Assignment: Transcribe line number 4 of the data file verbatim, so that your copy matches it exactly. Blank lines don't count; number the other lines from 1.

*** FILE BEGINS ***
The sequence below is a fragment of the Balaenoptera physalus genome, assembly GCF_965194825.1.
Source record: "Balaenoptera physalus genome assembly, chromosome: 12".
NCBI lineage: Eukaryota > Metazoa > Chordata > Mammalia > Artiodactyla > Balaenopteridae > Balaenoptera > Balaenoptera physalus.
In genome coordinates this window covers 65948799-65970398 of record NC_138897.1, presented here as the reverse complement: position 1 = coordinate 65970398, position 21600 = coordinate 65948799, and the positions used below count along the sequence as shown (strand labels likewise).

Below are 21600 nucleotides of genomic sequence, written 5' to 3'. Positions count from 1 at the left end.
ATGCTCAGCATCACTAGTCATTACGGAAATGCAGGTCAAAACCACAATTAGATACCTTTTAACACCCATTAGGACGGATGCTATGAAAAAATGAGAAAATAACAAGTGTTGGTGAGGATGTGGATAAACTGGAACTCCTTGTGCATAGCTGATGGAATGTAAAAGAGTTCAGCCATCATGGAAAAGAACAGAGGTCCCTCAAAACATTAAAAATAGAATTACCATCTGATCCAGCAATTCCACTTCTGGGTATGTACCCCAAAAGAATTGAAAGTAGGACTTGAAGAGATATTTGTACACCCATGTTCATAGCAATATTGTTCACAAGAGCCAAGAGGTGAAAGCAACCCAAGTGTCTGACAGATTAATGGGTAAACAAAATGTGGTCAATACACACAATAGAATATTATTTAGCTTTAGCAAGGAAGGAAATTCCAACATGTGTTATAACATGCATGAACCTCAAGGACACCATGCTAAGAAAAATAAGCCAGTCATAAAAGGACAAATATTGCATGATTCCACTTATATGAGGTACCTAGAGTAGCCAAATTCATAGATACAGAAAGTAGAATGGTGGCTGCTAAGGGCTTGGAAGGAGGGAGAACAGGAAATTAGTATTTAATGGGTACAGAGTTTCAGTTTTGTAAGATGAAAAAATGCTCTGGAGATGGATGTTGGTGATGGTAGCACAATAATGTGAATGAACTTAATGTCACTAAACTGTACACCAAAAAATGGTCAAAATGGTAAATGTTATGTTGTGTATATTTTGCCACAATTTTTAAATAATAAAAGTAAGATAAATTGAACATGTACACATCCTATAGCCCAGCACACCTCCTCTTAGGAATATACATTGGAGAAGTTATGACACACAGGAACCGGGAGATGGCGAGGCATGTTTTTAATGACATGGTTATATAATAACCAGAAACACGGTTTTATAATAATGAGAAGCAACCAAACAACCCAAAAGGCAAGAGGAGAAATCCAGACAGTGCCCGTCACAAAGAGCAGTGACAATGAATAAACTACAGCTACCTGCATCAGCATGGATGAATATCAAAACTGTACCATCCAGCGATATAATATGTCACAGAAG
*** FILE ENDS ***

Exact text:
In genome coordinates this window covers 65948799-65970398 of record NC_138897.1, presented here as the reverse complement: position 1 = coordinate 65970398, position 21600 = coordinate 65948799, and the positions used below count along the sequence as shown (strand labels likewise).